There’s still a difference between being an icon of change and an agent of change. And there is a difference as well between being a fine philosopher king and a strong presidential challenger.

  41. Mort Kondrake re Iran and the new NIE, RealClearPolitics, 12/6/07:

    Among the Democrats, only Sen. Hillary Rodham Clinton (N.Y.) sounded as though she got the point — although her campaign could not resist declaring that the NIE’s findings “expose the latest effort by the Bush administration to distort intelligence to pursue its ideological ends.”

    Clinton, at National Public Radio’s Iowa debate, said that the NIE should impel Bush to “engage in serious diplomacy, using both carrots and sticks” because, as the NIE said, “pressure on Iran does have an effect.”

    The other Democratic candidates offered nothing but carrots and tried to use the NIE as a stick to beat both Clinton and Bush.

    Most outrageously, the normally sensible Sen. Joseph Biden (Del.) charged that when the Senate passed the nonbinding Kyl-Lieberman resolution declaring Iran’s Revolutionary Guard a terrorist organization — with Clinton’s support — “every one of our friends, from Iraq to Pakistan, felt they had to distance themselves from us because it appears to be a war on Islam.”

    If that’s so, why were Egypt, Syria, Saudi Arabia and the Arab League all represented at the late November Annapolis conference on the Middle East?

    As Biden full well knows, Arab nations in the Gulf region are terrified that Iran menaces them.

    And, of course, Iran’s Revolutionary Guard do spread terrorism around the Mideast — notably, through Hamas and Hezbollah, as Clinton noted.

    Among her rivals, Sen. Barack Obama (Ill.) proposed only carrots for Iran — World Trade Organization membership and normalized relations with the U.S. — while former Sen. John Edwards (N.C.) implied that sanctions do not constitute “diplomacy” and that the primary goal of Democrats should be to thwart Bush, not Iran.

  42. Where the hell are Reed and Murray and a number of others who voted against AUMF but for Kyl-Lieb? Why arn’t they defending themselves?

  43. Ask The Expert
    MIT’s Jonathan Gruber is among the leading health economists in the country. He’s worked extensively with candidates of all stripes, was a prime architect of the Massachusetts plan, and has conducted an unsettling amount of the most used, most respected, current research in the field. He’s asked me to post this response to Kit Seelye’s atrocious article on the various Democratic health plans, in which he dives into the misuse of the research on auto insurance, explains what’s actually going on in Massachusetts, and gives what is the consensus view on mandates and coverage. I’m happy to do so. His full letter is below the fold.

    Read More…
    I was surprised and somewhat offended by the lack of balance in the article by Katharine Q. Seelye in today’s Times (“Clinton Attack on Obama Overlooks Some Realities”). The health plans of Hilary Clinton and Barack Obama differ in a number of respects, but most important is the fact that Clinton includes a requirement that individuals purchase insurance. Virtually every health expert in the nation would agree that such a requirement is necessary for universal insurance coverage within our private insurance-based system. As a result, Clinton correctly pointed out that Obama’s plan would leave the nation far short of universal coverage. The 15 million estimate that she used was validated by myself and other experts, as detailed in Jonathan Cohn’s recent post on the New Republic’s web site. In recent days advisors to the Obama campaign have made a series of incorrect attacks on the claim that Clinton’s and John Edwards’ plans would cover more Americans than theirs. Ms. Seelye’s article simply parrots these incorrect attacks.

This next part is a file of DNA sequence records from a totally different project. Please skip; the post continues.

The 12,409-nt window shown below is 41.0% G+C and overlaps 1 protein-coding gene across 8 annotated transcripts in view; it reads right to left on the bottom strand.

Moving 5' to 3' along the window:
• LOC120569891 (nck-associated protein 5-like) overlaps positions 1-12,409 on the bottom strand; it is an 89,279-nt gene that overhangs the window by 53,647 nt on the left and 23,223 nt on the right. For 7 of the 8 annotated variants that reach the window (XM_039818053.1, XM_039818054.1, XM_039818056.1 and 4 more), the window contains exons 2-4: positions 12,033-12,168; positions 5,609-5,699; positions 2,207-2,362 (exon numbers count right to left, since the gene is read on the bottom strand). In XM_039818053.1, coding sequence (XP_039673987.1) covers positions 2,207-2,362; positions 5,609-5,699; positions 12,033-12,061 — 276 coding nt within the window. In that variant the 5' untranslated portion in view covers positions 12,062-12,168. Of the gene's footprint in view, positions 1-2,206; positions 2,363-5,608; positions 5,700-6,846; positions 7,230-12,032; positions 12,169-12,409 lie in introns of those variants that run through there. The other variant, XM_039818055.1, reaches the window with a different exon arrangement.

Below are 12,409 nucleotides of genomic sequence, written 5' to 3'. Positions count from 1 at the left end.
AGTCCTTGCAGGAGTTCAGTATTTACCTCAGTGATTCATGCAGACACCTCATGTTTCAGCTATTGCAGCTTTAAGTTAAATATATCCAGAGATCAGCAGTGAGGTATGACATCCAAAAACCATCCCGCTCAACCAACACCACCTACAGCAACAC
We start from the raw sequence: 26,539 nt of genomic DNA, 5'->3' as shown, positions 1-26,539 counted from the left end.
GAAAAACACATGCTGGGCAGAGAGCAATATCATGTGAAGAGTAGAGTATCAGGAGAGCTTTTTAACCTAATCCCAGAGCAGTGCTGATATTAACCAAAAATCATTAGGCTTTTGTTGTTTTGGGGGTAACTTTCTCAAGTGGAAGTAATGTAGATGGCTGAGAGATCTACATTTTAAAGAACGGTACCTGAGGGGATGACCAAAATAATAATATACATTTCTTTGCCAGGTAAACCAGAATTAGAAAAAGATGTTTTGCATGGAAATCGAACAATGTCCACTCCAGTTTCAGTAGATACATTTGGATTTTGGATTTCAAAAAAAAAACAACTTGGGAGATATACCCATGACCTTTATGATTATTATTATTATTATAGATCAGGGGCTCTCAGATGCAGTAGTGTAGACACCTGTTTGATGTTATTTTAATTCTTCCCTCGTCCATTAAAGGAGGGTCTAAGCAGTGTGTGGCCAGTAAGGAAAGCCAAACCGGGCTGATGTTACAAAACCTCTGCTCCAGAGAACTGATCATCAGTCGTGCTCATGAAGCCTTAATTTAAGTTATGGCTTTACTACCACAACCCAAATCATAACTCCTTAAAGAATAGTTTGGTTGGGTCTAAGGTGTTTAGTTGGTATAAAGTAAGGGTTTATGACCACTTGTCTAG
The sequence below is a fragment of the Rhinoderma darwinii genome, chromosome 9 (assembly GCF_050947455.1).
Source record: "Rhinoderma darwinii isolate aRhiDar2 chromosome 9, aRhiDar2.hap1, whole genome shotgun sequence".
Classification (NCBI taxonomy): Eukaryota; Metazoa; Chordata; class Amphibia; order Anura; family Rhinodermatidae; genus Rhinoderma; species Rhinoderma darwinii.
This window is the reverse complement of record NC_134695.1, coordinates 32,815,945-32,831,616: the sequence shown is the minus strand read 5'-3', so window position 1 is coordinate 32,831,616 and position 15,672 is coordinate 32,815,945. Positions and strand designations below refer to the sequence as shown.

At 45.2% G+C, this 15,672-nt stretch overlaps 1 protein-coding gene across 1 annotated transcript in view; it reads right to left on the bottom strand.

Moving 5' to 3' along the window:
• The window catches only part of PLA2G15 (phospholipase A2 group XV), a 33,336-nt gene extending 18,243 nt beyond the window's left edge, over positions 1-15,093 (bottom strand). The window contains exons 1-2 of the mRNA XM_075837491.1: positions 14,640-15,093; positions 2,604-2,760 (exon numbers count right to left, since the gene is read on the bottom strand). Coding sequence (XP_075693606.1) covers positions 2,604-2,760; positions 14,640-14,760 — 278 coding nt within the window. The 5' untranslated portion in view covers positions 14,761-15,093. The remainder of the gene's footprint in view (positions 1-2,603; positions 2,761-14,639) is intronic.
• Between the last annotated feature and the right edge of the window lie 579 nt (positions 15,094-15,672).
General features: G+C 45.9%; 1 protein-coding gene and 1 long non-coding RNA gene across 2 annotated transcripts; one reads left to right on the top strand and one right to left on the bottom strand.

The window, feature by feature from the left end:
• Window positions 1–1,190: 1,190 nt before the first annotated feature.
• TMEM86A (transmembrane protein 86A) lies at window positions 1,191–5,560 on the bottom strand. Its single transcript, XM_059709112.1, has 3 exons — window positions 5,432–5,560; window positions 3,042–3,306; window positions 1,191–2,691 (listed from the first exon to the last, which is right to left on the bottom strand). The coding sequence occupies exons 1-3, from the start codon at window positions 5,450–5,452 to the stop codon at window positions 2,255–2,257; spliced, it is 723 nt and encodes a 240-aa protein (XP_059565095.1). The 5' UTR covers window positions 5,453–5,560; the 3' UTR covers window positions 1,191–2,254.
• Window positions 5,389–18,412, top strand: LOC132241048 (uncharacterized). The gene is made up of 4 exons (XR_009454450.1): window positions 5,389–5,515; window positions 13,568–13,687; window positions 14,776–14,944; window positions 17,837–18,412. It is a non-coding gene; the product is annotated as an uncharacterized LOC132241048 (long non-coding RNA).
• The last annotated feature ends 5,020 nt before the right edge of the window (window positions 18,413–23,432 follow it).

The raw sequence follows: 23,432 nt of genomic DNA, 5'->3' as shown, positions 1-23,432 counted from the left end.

She first points to the figure from the Insurance Research Council that states that 15% of drivers are uninsured. As detailed in research by J. Daniel Khazzom (paper available at here), this figure clearly overstates the rate of uninsured drivers by computing this rate as the share of accidents in which the driver did not have insurance. But since uninsured drivers are typically from groups that are more accident-prone, the share of accidents involving the uninsured will clearly overstate the share of drivers that are uninsured. Moreover, state reforms to improve compliance with auto insurance requirements have been very successful, with the rate of uninsured drivers (measured appropriately) in Georgia recently falling to 2%.

    She then cites the experience of Massachusetts, where I serve on the Connector Board that is implementing our ambitious health reform passed in 2006. She correctly points out that, as part of a compromise last year, we exempted almost 20% of uninsured adults from mandated coverage. But half of these are low income individuals offered employer insurance who can be covered as part of the law, but for whom we have not yet had time to design an appropriate subsidy program. The other half are individuals above three times the poverty line who are excluded from subsidies through a compromise between then Governor Romney and our legislature. If subsidies were extended further, exemptions would have been unnecessary. Candidates Clinton and Edwards have said that under their plans all individuals would be subsidized so that no one has to pay an unaffordable amount for insurance. She has laid out no specific plans for mandate exemptions, and there is no reason why she should be tarred by what we have done under the constraints of our Massachusetts law.